Child Labor Laws and Construction Part 2
In this two-part article, the Sarasota construction attorneys at Cotney Construction Law are discussing important child labor laws. In the first part, we covered what job restrictions exist for workers under the age of 18. In this part, we will delve deeper into these restrictions and focus on what restrictions exist for young workers related to the construction industry. Remember, the Department of Labor (DOL) investigates businesses that may be in violation of child labor laws. If you are facing a DOL hearing, consult a legal professional immediately.
What are Some Child Labor Restrictions in Construction?
Workers under the age of 18 are restricted from performing tasks considered hazardous by the Secretary of Labor. If you are interested in reading a full list of these restrictions, please visit youthrules.gov. Some hazardous construction-related tasks include:
- Explosives: It should come as no surprise that minors cannot handle, manufacture, or store explosives. This also includes working on a demolition or wrecking crew.
- Machinery: Minors cannot operate any type of machinery considered dangerous. This includes any type of power-driven saws (circular, band, chain, reciprocating) or wood-working machines.
- Working at Great Heights or Underground: Persons under the age of 18 cannot work in trenching, excavating, or mining positions. Minors are also not permitted to work at great heights. For example, minors cannot work in roofing.
- Motor Vehicles: Workers under 18 cannot operate motor vehicles on the jobsite or perform the work of the outside helper on the motor vehicle.
- Exposure: Minors cannot work in any type of position that presents a potential threat to their health including exposure to radioactive substances or ionizing radiation.
Preventing Child Labor Infractions
Although violating a child labor law may seem unlikely to most employers, countless infractions occur every year resulting from a variety of bad decisions. Here are three ways you can prevent your workforce from committing a violation of federal law:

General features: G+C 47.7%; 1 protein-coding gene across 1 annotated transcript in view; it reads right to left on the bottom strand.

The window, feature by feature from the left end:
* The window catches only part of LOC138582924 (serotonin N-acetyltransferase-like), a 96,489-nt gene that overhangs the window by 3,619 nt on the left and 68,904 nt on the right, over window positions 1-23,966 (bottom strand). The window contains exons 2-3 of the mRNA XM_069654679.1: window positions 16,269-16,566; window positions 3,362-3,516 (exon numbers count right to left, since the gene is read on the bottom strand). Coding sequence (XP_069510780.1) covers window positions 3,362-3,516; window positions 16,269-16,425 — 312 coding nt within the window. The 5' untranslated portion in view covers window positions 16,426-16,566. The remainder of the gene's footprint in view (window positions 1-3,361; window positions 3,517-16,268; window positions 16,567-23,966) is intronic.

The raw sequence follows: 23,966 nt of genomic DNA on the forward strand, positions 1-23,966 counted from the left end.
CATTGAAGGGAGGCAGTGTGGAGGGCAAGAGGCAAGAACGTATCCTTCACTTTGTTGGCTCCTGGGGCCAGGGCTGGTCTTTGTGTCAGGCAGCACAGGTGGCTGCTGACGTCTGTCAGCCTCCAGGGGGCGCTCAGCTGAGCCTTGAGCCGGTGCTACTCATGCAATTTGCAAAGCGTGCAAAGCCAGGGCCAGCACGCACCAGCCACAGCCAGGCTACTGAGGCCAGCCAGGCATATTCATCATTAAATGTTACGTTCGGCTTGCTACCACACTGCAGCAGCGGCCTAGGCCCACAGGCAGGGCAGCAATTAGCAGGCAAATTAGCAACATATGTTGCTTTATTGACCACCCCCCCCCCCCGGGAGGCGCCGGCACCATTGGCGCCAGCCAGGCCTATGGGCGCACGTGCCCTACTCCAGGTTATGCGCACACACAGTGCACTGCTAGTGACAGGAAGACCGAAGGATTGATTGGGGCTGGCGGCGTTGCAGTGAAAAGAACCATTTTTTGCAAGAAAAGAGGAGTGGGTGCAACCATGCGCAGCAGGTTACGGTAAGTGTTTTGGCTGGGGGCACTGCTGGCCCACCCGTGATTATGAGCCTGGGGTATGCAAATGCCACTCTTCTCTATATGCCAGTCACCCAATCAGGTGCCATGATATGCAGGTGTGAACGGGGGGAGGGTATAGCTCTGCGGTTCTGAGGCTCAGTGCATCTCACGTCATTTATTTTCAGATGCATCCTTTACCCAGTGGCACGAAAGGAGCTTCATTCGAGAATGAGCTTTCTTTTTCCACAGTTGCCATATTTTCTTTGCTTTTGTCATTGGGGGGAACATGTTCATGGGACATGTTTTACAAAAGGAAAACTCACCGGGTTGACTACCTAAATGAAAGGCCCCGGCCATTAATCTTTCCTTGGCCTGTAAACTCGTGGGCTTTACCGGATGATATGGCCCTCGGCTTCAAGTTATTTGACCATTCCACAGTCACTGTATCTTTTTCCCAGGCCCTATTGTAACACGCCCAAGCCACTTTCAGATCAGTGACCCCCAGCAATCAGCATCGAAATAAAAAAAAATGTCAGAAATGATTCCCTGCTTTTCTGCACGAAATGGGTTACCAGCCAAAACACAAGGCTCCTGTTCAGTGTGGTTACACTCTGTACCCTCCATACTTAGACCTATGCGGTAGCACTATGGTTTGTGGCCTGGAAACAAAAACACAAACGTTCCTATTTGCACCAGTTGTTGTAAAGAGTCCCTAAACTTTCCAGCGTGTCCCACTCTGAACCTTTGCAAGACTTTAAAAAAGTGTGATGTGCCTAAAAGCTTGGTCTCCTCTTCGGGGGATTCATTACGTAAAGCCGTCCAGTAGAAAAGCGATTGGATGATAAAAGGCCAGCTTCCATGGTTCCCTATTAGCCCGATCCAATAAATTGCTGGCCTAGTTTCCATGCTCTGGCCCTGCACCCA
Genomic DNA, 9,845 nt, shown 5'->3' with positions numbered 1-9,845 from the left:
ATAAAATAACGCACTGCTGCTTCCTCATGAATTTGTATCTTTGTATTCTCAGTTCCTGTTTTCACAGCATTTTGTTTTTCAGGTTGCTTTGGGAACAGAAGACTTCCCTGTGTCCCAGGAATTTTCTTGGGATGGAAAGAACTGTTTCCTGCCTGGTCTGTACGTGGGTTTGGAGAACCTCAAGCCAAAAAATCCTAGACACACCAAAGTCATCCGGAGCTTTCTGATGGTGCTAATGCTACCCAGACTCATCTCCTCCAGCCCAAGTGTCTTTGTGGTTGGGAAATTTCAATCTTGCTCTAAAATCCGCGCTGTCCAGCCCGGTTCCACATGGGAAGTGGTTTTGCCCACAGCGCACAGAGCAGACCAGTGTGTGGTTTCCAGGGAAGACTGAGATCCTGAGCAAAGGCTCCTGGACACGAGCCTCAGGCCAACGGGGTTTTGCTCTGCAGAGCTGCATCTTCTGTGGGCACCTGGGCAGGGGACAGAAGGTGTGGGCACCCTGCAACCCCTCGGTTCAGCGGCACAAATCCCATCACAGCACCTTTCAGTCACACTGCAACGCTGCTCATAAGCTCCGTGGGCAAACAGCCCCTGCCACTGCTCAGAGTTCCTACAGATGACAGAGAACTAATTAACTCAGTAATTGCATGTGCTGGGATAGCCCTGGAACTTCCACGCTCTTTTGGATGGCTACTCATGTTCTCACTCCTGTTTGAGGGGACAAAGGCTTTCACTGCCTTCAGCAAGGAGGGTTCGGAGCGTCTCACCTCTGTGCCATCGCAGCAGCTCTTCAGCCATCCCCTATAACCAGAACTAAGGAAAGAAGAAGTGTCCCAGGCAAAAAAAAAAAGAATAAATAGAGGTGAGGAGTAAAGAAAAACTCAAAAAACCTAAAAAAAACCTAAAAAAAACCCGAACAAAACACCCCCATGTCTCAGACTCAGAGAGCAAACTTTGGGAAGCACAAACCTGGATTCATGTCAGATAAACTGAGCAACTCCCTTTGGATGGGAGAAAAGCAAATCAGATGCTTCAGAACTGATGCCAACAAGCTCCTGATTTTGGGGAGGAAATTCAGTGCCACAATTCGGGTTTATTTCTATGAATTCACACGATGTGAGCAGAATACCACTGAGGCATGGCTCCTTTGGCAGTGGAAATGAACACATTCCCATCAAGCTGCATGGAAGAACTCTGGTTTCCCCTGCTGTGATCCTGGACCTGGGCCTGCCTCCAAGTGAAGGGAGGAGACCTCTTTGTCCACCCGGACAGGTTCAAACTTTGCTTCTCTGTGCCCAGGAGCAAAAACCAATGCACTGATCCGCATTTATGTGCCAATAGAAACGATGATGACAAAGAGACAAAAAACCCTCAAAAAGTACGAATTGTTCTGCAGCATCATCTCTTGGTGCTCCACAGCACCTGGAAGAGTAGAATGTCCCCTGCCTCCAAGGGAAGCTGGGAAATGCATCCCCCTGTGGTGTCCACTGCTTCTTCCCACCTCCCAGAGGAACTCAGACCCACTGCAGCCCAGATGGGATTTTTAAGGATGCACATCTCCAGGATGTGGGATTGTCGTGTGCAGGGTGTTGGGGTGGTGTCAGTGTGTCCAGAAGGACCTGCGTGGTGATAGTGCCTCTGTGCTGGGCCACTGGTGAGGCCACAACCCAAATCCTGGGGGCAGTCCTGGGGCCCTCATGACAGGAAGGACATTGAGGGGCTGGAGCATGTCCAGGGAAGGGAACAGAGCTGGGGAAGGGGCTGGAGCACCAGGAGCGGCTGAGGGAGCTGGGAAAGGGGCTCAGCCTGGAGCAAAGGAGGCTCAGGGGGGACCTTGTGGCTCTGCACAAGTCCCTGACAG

- Keep Updated Records: Every jobsite needs an automated recordkeeping system that accurately tracks everything from hours worked to the personal information of every employee. It’s critical that you have this system in place and that you document every worker you employ to ensure your DOL compliance.
- Train Managers: Simply documenting your workers isn’t enough. Employers need to train their jobsite supervisors on the tasks that workers under the age of 18 can perform. Site supervisors need to monitor their jobsite and make certain that no minors are performing tasks that are restricted by federal law.
- Educate Your Workforce: It’s also important that the rest of the workforce and the young workers understand these regulations. Jobsites can be chaotic at times with many team members moving around and helping out. It’s important that everyone understands which workers are legally restricted from performing certain tasks.
Disclaimer: The information contained in this article is for general educational information only. This information does not constitute legal advice, is not intended to constitute legal advice, nor should it be relied upon as legal advice for your specific factual pattern or situation.